After your operation
After your operation
Please read the useful information and guidance provided below about after your operation.
Recovery from anaesthesia
After the operation, you will be taken back to a recovery room. Recovery staff will be with you at all times and will continue to monitor your blood pressure, heart rate and oxygen levels.
Oxygen will be given through a lightweight clear plastic mask, which covers your mouth and nose. Depending on the operation you have had, you may have a urinary catheter. This is a soft tube put temporarily into the bladder to drain it.
If you are going home on the same day, once you have had something to drink/eat and are considered ‘ready for discharge’, you may be taken to a seated recovery area to await collection or transport.
Whilst we make every effort to reunite you with your relative/companion following your procedure the nurses will assess this on an individual basis. Your relatives/companions are welcome to enquire at the reception desk about your progress.
Pain relief after your operation
- Good pain relief is important and some people need more pain relief than others.
- If you can breathe deeply and cough easily and you can move around freely after your operation, you are less likely to develop a chest infection or blood clots.
- Occasionally, pain is a warning sign that all is not well, so you should ask for help when you feel pain.
Here are some ways of giving pain relief:
- Pills, tablets or liquids to swallow. You will need to be able to eat, drink and not feel sick for these drugs to work. They take at least half an hour to work.
- Injections. These may be given through a needle in your vein or muscle and take up to 30 minutes to work.
- Suppositories. These waxy pellets are put into your back passage (rectum). They are useful if you cannot swallow or if you might vomit.
- Patient controlled analgesia (PCA). This is a method using a machine that allows you to control your pain relief yourself.
- Local anaesthetics and regional blocks.
How you feel afterwards will depend on the procedure and anaesthesia you’ve had. Please speak to us if you feel uncomfortable.
Possible side effects and complications
Very common and common (1 in 10 – 1 in 100):
- Feeling sick and vomiting after surgery
- Sore throat
- Dizziness and feeling faint
- Aches, pains and backache
- Confusion and memory loss
- Bruising and soreness
- Chest infection
The risks to you as an individual will depend on:
- Your age and whether you have any other illness.
- Factors such as smoking or being overweight.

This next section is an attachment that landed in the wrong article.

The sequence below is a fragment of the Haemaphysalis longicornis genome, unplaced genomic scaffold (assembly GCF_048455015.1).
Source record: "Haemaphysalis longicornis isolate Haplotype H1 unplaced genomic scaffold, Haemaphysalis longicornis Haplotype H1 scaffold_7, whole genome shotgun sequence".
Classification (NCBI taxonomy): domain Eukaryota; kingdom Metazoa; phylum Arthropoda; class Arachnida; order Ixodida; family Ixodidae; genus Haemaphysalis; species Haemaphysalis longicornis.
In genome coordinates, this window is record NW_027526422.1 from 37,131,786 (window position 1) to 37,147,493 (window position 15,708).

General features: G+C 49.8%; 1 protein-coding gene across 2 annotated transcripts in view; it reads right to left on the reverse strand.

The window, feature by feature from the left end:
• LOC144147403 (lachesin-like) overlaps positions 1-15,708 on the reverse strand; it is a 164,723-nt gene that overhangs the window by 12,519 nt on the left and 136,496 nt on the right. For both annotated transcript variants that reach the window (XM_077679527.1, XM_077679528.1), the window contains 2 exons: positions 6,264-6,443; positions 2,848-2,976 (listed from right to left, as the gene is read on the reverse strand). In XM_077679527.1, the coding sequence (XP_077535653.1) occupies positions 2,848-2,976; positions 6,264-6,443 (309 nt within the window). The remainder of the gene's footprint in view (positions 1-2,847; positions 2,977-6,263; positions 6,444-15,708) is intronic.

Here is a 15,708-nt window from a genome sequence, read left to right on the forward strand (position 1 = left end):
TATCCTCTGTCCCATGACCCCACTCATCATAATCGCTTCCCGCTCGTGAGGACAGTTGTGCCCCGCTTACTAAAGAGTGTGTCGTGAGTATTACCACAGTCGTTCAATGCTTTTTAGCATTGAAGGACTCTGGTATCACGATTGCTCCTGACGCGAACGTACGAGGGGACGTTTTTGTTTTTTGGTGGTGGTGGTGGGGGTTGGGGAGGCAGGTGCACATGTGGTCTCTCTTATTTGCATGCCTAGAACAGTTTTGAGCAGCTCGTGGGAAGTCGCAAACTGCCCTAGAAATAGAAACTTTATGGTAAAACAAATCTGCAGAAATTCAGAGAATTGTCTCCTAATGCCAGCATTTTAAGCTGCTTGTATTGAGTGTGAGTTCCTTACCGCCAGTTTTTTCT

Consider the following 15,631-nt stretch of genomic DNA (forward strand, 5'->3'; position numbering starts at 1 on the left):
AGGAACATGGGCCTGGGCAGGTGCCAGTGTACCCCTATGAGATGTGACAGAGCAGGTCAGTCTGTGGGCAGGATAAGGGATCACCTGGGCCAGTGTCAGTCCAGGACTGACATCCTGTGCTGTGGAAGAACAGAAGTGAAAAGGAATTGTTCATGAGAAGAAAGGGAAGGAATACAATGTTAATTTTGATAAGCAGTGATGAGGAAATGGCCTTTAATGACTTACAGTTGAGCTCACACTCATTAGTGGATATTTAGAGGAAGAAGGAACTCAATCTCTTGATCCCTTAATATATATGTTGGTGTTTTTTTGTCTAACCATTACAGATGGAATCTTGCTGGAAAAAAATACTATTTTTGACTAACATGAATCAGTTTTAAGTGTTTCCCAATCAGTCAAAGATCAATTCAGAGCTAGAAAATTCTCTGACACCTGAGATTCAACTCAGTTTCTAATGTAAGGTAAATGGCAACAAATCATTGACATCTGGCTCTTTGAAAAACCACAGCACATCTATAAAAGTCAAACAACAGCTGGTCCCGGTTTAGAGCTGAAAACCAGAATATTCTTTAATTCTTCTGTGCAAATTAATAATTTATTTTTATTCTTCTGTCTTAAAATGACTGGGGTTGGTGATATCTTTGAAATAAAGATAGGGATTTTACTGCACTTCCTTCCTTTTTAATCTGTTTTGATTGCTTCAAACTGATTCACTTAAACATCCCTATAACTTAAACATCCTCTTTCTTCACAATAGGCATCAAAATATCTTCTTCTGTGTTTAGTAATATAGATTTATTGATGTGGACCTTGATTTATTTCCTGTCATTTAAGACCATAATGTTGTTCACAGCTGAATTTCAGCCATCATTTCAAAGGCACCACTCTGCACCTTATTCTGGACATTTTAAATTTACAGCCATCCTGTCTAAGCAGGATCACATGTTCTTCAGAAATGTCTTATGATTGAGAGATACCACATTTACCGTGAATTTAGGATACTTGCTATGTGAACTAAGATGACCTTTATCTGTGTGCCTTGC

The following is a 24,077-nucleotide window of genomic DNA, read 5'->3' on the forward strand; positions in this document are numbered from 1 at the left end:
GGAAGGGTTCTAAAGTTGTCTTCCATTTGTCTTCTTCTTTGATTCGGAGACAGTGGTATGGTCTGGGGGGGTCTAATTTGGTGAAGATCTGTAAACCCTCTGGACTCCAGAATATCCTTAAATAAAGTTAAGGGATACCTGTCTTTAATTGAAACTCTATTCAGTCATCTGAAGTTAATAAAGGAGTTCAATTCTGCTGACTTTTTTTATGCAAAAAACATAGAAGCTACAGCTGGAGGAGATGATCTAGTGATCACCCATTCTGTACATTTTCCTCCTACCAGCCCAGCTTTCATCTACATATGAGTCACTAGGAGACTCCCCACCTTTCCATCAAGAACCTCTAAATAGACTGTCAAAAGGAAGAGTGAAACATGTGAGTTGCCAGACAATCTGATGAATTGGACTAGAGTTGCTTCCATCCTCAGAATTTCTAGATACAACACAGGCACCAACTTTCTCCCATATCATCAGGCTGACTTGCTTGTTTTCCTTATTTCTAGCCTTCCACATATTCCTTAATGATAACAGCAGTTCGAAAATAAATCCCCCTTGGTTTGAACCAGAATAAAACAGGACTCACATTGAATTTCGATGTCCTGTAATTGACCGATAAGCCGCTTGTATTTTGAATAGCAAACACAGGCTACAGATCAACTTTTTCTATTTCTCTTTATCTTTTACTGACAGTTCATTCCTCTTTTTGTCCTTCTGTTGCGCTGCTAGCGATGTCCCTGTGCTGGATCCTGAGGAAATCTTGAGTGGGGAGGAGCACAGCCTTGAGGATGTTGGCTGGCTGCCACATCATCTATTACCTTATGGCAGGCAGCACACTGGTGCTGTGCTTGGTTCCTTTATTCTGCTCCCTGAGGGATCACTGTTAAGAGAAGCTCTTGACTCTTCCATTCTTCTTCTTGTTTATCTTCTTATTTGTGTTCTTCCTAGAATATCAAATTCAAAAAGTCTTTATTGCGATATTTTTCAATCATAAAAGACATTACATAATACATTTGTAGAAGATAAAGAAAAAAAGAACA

- Surgery which is complicated, long or done in an emergency.
Uncommon side effects and complications (1 in 1000):
- Breathing difficulties
- Damage to teeth, lips or tongue
- An existing medical condition getting worse
Rare or very rare complications (1 in 10,000 – 1 in 100,000):
- Damage to the eyes. Your eyelids may be held closed with tape to protect them - please try not to rub your eyes after your operation.
- Serious allergy to drugs - Anaphylaxis.
- Nerve damage. Most nerve damage is temporary (lasts less than three months) but in some cases damage is permanent.
- Equipment failure causing significant harm. Anaesthetic equipment can fail but the continued presence of a vigilant anaesthetist combined with equipment checks, appropriate monitoring and alarms, keeps patients safe when equipment fails.
- Death or brain damage. Deaths cause by anaesthesia are very rare. There are approximately ten deaths for every million anaesthetics given in the UK.
Deep Vein Thrombosis (DVT) - a blood clot that forms in a vein
Sometimes a DVT occurs for no apparent reason. Some people inherit or develop an increased risk of DVT. Being unwell and having reduced mobility (for example, when recovering from an operation) can lead to changes in the blood and sluggish blood flow through the leg veins. These events make blood more likely to clot and form a DVT.
The highest risk is associated with major joint operations such as those for joint (hip or knee) replacement or hip fracture, major trauma or major spinal surgery, especially if someone has multiple risk factors for DVT.
- Skin warmth
- Breathing difficulties
- Chest pain
How to reduce the risk
On admission to hospital or at your pre-operative assessment, you will have an assessment of your risk of DVT and any reason not to use preventative treatments. The assessment will decide the recommended preventative measures (known as thromboprophylaxis) to be used in hospital and what is recommended after leaving hospital.
These may include:
- Avoiding dehydration.
- Mobilising early and frequently.
- Use of elastic support (anti-embolic) stockings.
- Injections of heparin (an anticoagulant or ‘blood thinner’).
- Intermittent compression boots (to gently squeeze the legs) may be recommended.
- Occasionally the use of tablet anticoagulation medication (e.g. warfarin, dabigatran or rivaroxaban).
- Vena Cava Filter (an umbrella shaped device inserted into a large vein to stop blood clots moving towards the lungs).
What happens if DVT does develop?
An assessment is made by the medical team and a scan can be done. If the test results are positive anticoagulation treatment with heparin and warfarin is given to prevent further clot formation and allow the DVT to breakdown.
If you are having an operation and you are taking a drug that thins your blood (e.g. aspirin, warfarin, dabigatran, rivaroxaban, clopidogrel) your healthcare team should assess the risks and benefits of stopping this drug temporarily in the week before your operation with or without different treatment in its place.